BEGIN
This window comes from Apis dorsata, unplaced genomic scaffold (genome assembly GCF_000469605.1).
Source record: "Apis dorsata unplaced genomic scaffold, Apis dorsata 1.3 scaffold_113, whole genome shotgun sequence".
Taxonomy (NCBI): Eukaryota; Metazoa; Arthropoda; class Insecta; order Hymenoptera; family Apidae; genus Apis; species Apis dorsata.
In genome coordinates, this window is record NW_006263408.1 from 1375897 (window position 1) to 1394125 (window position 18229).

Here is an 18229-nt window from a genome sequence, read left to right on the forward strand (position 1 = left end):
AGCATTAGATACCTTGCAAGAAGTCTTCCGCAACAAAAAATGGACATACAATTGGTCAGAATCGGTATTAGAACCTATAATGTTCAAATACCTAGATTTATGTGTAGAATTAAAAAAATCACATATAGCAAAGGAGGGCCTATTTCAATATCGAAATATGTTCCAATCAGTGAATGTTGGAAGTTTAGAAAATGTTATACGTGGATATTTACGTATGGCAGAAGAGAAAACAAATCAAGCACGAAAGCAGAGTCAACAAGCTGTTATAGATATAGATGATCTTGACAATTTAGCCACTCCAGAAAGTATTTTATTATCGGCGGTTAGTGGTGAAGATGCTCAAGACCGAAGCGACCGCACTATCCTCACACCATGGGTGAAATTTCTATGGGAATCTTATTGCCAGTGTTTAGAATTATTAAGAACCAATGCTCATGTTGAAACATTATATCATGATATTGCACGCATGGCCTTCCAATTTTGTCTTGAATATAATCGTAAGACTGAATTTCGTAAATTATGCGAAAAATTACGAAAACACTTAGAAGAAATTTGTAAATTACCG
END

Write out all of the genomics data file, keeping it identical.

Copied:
This window comes from Apis dorsata, unplaced genomic scaffold (genome assembly GCF_000469605.1).
Source record: "Apis dorsata unplaced genomic scaffold, Apis dorsata 1.3 scaffold_113, whole genome shotgun sequence".
Taxonomy (NCBI): Eukaryota; Metazoa; Arthropoda; class Insecta; order Hymenoptera; family Apidae; genus Apis; species Apis dorsata.
In genome coordinates, this window is record NW_006263408.1 from 1375897 (window position 1) to 1394125 (window position 18229).

Here is an 18229-nt window from a genome sequence, read left to right on the forward strand (position 1 = left end):
AGCATTAGATACCTTGCAAGAAGTCTTCCGCAACAAAAAATGGACATACAATTGGTCAGAATCGGTATTAGAACCTATAATGTTCAAATACCTAGATTTATGTGTAGAATTAAAAAAATCACATATAGCAAAGGAGGGCCTATTTCAATATCGAAATATGTTCCAATCAGTGAATGTTGGAAGTTTAGAAAATGTTATACGTGGATATTTACGTATGGCAGAAGAGAAAACAAATCAAGCACGAAAGCAGAGTCAACAAGCTGTTATAGATATAGATGATCTTGACAATTTAGCCACTCCAGAAAGTATTTTATTATCGGCGGTTAGTGGTGAAGATGCTCAAGACCGAAGCGACCGCACTATCCTCACACCATGGGTGAAATTTCTATGGGAATCTTATTGCCAGTGTTTAGAATTATTAAGAACCAATGCTCATGTTGAAACATTATATCATGATATTGCACGCATGGCCTTCCAATTTTGTCTTGAATATAATCGTAAGACTGAATTTCGTAAATTATGCGAAAAATTACGAAAACACTTAGAAGAAATTTGTAAATTACCG